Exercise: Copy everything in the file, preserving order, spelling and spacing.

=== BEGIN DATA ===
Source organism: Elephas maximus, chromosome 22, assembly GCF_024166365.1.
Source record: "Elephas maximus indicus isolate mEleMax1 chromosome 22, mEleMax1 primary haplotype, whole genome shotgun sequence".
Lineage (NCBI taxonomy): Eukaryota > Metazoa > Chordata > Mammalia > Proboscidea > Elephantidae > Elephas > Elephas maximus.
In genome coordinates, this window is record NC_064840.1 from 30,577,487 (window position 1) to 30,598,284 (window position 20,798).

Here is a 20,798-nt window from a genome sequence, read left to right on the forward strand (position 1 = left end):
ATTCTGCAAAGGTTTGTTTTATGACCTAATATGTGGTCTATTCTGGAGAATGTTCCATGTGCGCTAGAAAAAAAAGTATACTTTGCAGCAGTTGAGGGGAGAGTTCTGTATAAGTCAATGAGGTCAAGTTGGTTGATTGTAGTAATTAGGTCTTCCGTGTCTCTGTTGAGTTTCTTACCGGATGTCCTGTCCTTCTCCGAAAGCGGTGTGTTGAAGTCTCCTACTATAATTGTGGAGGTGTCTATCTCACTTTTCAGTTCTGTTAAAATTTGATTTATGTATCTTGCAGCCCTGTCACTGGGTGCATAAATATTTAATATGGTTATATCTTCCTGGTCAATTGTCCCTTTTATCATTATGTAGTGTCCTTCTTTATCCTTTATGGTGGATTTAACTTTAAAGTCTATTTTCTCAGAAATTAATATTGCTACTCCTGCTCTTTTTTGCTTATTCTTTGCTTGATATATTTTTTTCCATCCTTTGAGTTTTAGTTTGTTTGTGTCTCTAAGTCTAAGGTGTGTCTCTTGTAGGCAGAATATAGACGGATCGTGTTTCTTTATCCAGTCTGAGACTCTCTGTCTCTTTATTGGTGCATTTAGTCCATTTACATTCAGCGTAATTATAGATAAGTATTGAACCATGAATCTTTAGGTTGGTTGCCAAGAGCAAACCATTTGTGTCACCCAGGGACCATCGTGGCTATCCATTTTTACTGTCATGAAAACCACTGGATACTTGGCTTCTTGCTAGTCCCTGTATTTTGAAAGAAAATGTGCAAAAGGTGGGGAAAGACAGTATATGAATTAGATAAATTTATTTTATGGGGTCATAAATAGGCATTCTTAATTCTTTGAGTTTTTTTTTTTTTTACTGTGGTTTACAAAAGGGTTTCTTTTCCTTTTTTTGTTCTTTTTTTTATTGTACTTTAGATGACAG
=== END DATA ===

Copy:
Source organism: Elephas maximus, chromosome 22, assembly GCF_024166365.1.
Source record: "Elephas maximus indicus isolate mEleMax1 chromosome 22, mEleMax1 primary haplotype, whole genome shotgun sequence".
Lineage (NCBI taxonomy): Eukaryota > Metazoa > Chordata > Mammalia > Proboscidea > Elephantidae > Elephas > Elephas maximus.
In genome coordinates, this window is record NC_064840.1 from 30,577,487 (window position 1) to 30,598,284 (window position 20,798).

Here is a 20,798-nt window from a genome sequence, read left to right on the forward strand (position 1 = left end):
ATTCTGCAAAGGTTTGTTTTATGACCTAATATGTGGTCTATTCTGGAGAATGTTCCATGTGCGCTAGAAAAAAAAGTATACTTTGCAGCAGTTGAGGGGAGAGTTCTGTATAAGTCAATGAGGTCAAGTTGGTTGATTGTAGTAATTAGGTCTTCCGTGTCTCTGTTGAGTTTCTTACCGGATGTCCTGTCCTTCTCCGAAAGCGGTGTGTTGAAGTCTCCTACTATAATTGTGGAGGTGTCTATCTCACTTTTCAGTTCTGTTAAAATTTGATTTATGTATCTTGCAGCCCTGTCACTGGGTGCATAAATATTTAATATGGTTATATCTTCCTGGTCAATTGTCCCTTTTATCATTATGTAGTGTCCTTCTTTATCCTTTATGGTGGATTTAACTTTAAAGTCTATTTTCTCAGAAATTAATATTGCTACTCCTGCTCTTTTTTGCTTATTCTTTGCTTGATATATTTTTTTCCATCCTTTGAGTTTTAGTTTGTTTGTGTCTCTAAGTCTAAGGTGTGTCTCTTGTAGGCAGAATATAGACGGATCGTGTTTCTTTATCCAGTCTGAGACTCTCTGTCTCTTTATTGGTGCATTTAGTCCATTTACATTCAGCGTAATTATAGATAAGTATTGAACCATGAATCTTTAGGTTGGTTGCCAAGAGCAAACCATTTGTGTCACCCAGGGACCATCGTGGCTATCCATTTTTACTGTCATGAAAACCACTGGATACTTGGCTTCTTGCTAGTCCCTGTATTTTGAAAGAAAATGTGCAAAAGGTGGGGAAAGACAGTATATGAATTAGATAAATTTATTTTATGGGGTCATAAATAGGCATTCTTAATTCTTTGAGTTTTTTTTTTTTTTACTGTGGTTTACAAAAGGGTTTCTTTTCCTTTTTTTGTTCTTTTTTTTATTGTACTTTAGATGACAG